Not a spoiler, also near the end of Artificial Condition, someone is talking about fear, that fear is an artificial condition. What I got out of the conversation is that since fear is artificial, the conditions can be altered.  Now I need to see more of Detroit: Being Human, to see what Markus does when he is afraid and to see how humans respond to him when he does something that makes them afraid.

 

Murderbot chooses. Markus chooses.  I chose. The difference between me and Murderbot is I didn’t even realize I had a governor module until after I broke it.

 

Also? Sorry “Fear is the mindkiller . . .”,  I love you but you’ve been replaced.

 

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6 Responses to "Not-A-Review of Artificial Condition by Martha Wells"

I am loving this series so much! I just finished Artificial Condition as well, and I’m still chuckling at some of the more brilliant moments.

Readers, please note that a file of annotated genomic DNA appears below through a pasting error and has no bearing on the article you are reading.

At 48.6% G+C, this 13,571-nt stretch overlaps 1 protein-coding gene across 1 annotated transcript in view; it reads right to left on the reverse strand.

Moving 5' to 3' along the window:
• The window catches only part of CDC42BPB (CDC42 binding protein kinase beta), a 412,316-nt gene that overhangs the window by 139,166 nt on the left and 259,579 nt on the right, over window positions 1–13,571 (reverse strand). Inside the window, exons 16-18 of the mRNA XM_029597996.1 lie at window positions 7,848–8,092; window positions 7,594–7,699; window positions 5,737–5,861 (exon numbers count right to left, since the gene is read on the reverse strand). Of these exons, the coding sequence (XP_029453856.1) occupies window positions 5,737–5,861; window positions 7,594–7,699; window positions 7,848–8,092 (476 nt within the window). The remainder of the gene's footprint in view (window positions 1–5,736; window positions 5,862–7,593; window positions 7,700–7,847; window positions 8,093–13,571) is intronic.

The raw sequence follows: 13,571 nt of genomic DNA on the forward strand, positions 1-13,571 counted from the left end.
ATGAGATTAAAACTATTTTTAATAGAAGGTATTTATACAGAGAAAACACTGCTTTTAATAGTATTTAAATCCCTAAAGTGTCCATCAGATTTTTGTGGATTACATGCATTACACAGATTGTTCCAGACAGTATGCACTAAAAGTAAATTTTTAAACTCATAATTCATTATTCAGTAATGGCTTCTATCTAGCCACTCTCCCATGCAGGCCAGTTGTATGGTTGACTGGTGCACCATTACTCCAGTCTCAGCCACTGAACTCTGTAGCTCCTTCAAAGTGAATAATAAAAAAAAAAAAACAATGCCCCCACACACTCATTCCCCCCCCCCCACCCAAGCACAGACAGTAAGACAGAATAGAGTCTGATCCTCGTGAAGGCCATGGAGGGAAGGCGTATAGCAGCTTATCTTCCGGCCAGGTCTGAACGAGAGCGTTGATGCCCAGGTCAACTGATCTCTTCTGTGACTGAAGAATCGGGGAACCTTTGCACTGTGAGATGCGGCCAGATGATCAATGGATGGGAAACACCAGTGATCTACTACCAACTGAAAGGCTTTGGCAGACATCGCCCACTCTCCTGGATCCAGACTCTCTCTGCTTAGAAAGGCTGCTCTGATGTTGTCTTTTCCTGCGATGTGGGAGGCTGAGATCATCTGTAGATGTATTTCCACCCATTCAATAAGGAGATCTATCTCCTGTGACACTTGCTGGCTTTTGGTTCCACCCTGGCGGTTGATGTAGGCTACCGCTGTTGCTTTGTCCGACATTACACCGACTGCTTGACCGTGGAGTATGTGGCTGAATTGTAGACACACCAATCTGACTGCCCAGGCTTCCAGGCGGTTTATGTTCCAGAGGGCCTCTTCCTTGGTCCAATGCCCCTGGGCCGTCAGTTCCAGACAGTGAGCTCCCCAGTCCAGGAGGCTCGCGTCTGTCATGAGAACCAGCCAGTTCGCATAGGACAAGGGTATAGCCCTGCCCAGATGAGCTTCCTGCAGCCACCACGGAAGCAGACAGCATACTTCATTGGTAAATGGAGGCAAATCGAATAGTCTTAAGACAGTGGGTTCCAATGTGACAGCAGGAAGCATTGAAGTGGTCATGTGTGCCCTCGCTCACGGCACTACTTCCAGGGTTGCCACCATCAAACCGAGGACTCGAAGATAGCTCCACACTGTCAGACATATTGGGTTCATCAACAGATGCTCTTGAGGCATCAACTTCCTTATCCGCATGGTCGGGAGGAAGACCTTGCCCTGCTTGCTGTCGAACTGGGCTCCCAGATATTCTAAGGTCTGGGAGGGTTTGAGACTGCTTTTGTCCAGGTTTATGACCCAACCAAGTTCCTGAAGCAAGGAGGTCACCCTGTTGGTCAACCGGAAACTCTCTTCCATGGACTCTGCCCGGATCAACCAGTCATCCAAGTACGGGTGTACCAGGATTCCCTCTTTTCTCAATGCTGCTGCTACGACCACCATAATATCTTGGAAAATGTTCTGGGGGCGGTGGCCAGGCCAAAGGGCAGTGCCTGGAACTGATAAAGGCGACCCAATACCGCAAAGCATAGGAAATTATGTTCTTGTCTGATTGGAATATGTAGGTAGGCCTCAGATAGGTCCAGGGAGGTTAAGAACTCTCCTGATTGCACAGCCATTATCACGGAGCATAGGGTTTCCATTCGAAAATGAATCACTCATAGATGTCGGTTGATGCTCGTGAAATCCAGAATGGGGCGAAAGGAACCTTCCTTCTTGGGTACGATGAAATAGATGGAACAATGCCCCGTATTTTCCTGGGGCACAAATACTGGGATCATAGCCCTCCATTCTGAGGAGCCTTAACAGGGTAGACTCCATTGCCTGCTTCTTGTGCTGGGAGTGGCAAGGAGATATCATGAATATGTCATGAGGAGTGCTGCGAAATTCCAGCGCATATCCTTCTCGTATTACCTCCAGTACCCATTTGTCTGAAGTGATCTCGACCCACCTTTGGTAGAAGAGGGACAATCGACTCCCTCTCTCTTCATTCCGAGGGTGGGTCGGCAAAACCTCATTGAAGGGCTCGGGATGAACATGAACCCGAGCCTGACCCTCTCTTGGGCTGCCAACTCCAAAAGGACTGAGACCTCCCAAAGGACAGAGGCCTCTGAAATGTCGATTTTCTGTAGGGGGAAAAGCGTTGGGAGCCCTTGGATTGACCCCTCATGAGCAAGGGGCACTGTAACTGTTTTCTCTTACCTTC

Liked by 1 person

OK. 1 – I need to get my arse in gear and read these books immediately.
2 – I am currently in a job where I get that “smile” shit every day and it frustrates me beyond belief. I like a lot of the aspects of my job, but not that. I’m not really a ‘people person’. So it made me feel happy to think that you are in a job where you are happier because you don’t get that shit any more … because maybe that means I could move onto something else too.

Thank you. Awesome review. 😀

Liked by 1 person

yes! read these!

I guess i know that i’m not a “people person” because just hearing that phrase makes my teeth curl. It’s not the being-around-tons-of-people that bugs me, it’s the “you should smile more” shit that makes me so angry I can’t even. Being able to choose who you smile for, and who you don’t smile for is empowering as fuck. having someone assume they can make that choice for you is the opposite of empowering.